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Location: Ogle County IL

Emmons, George Madison – Obituary

Services at Baker For George (Madison) Emmons (No Name on Paper) George Madison Emmons, aged 80, 1908 Cherry Street, Baker, Oregon, died Saturday afternoon at his home. Services for Mr. Emmons were conducted at 11:00 am Tuesday morning at West and Company Chapel. Joe Jewett officiated. Interment was in Mount Hope. Mr. Emmons, son of John and Martha Emmons, was born in Carthage, Illinois on October 5, 1880. He moved with his parents to Oregon at the age of 5 and had lived in this state since then. He was a farmer in Wallowa, Union and Baker counties. he was married to Pearl Akins in Enterprise on October 14, 1902 and the family moved to Enterprise in 1925, then to La Grande in 1928 and to Baker in 1932. He is survived by his wife, Pearl, of Baker; by a daughter, Mrs. Erma Nutt of Baker; by a brother, Charles Emmons of Enterprise; a sister, Mrs. Charles Thornburg of Enterprise; by a daughter-in-law, Esther Emmons of La grande; two grandsons, LeRoy Emmons of Wallowa and Donald Emmons of La Grande; by a granddaughter, Patricia Schon, of Baker; and by 15 great-grandchildren and several nieces and nephews. Mr. and Mrs. Charles T. Thornburg and Mr. and Mrs. Warren Homan drove to Baker for the funeral. Contributed by: S. Renee...

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Biography of Charles Deere

The American plow and the name of Deere are synonymous in the public mind. Neither widespread commercialism inspired by the plow nor its constant development toward perfection by other hands and minds has effaced the intimacy between the inventor and his invention. There is no such close sympathy between Fulton and the steamboat, Morse and the telegraph or others among the pioneers of practical ideas. The living force of most inventors has been in the ideas they have given to the world, but the perfection of these ideas has been carried forward by others. The living force of the Deere invention is the Deere plow and the Deere industry and the faithful association of the inventor with every phase of the development of his invention. The Deere plow was the product of the genius of John Deere, the father; the Deere industry was the triumph of business acumen akin to talent of Charles Henry Deere, the son. The Deere plow and the Deere industry have ever been foremost in setting a standard for agriculture and manufacture, both in perfection of the implement and the magnitude of the industry. Seldom has history brought into such close relation such a remarkable combination of practical genius and business capacity in father and son. They were true pioneers of American products in the markets of the world and they made the name of...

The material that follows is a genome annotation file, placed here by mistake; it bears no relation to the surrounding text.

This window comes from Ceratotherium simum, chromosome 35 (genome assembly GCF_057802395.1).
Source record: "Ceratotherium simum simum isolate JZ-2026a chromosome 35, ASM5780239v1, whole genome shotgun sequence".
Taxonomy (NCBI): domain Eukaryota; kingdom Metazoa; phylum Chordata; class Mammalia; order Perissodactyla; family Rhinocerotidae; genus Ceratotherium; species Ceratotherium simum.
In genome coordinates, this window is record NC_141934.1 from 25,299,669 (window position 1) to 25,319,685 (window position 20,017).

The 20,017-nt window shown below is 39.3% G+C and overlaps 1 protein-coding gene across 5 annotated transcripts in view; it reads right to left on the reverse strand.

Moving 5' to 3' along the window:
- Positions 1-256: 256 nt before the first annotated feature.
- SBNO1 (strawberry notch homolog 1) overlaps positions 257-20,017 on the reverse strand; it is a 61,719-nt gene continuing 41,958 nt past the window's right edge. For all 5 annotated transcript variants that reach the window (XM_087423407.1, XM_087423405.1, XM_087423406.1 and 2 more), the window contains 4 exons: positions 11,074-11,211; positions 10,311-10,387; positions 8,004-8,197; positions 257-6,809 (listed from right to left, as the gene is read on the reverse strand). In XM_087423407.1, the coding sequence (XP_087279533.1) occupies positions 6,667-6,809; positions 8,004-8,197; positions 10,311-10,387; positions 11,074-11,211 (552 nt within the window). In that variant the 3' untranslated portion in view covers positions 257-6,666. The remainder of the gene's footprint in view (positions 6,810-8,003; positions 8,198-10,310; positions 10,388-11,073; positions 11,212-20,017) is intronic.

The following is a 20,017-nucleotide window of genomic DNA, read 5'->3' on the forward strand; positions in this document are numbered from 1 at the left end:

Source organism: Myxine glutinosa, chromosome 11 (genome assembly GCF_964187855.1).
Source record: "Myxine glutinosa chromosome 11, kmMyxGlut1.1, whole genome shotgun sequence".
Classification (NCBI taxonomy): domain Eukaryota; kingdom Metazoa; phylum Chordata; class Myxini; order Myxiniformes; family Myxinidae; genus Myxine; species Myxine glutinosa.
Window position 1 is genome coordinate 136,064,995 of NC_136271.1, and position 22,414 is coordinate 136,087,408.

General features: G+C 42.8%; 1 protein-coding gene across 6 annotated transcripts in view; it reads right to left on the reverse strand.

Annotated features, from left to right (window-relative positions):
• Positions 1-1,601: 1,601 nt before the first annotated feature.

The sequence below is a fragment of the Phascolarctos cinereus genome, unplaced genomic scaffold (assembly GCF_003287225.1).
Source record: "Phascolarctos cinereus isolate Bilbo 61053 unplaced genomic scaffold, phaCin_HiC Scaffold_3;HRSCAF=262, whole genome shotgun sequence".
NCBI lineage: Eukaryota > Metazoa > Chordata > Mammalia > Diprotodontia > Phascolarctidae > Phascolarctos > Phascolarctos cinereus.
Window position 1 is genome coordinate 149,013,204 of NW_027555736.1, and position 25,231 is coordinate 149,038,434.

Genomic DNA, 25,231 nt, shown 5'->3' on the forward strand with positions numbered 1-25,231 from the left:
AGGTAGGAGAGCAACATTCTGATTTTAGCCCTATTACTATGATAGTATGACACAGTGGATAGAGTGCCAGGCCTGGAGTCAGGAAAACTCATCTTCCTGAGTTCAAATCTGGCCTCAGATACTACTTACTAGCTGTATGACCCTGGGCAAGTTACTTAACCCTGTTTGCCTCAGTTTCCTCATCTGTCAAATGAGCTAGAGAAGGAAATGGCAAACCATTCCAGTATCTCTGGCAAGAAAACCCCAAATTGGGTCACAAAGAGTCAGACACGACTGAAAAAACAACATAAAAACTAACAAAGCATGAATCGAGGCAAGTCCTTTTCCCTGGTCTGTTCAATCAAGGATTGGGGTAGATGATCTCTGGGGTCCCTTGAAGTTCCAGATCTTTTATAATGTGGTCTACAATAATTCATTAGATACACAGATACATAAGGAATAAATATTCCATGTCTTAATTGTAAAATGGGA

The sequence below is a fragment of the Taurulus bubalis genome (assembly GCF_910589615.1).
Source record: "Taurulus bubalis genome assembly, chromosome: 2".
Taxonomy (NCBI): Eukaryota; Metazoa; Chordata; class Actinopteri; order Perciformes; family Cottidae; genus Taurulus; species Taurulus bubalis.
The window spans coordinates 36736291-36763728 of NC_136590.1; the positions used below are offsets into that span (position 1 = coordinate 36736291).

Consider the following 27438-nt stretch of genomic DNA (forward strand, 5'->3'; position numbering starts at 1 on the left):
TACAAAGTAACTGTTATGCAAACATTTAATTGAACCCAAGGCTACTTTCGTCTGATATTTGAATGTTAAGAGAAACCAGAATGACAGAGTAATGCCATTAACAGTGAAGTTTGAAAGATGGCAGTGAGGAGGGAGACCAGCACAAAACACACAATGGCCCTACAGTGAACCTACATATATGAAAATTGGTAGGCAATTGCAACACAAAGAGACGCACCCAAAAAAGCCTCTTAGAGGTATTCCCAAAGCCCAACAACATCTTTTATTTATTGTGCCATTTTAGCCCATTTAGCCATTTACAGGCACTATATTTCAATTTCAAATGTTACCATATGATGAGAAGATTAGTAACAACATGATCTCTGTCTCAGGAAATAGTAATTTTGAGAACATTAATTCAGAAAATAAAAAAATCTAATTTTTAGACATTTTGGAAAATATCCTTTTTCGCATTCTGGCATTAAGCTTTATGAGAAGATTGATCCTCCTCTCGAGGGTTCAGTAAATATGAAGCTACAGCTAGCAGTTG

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Biography of William A. Meese

When that evil day shall come whereon William A. Meese exchanges his 7 1/8 derby of commerce for the starry crown of heavenly reward, doffs his conventional haberdashery of the Mississippi Valley for the celestial cerements of eternal bliss, Moline will pause in its onward march to industrial eminence, consider well this life-time of devotion to the city’s interests, drop a tear of affection for a departed comrade and wonder with apprehension where the half-dozen men are to spring from to take his place in the struggle for civic improvement. He has been for a half-century the loyal friend of his town, the unwavering champion of Moline’s claims to consideration, her press agent, advocate and guardian spirit. This esteem is mutual and reciprocal and the constant plea of Moline is that William A. Meese may long be spared to serve as her envoy extraordinary and minister plenipotentiary. His list of activities for the good of his city before deliberative and legislative bodies and as a member of organizations which have built the city into its present proud condition, spiritually, morally, educationally and industrially has not been written. The record is long, honorable and fortunately incomplete. William A. Meese was born in Sheboygan, Wisconsin, February 1, 1856. It has been a subject of regret that he was not a native of Moline, but this error, not his own, he repaired...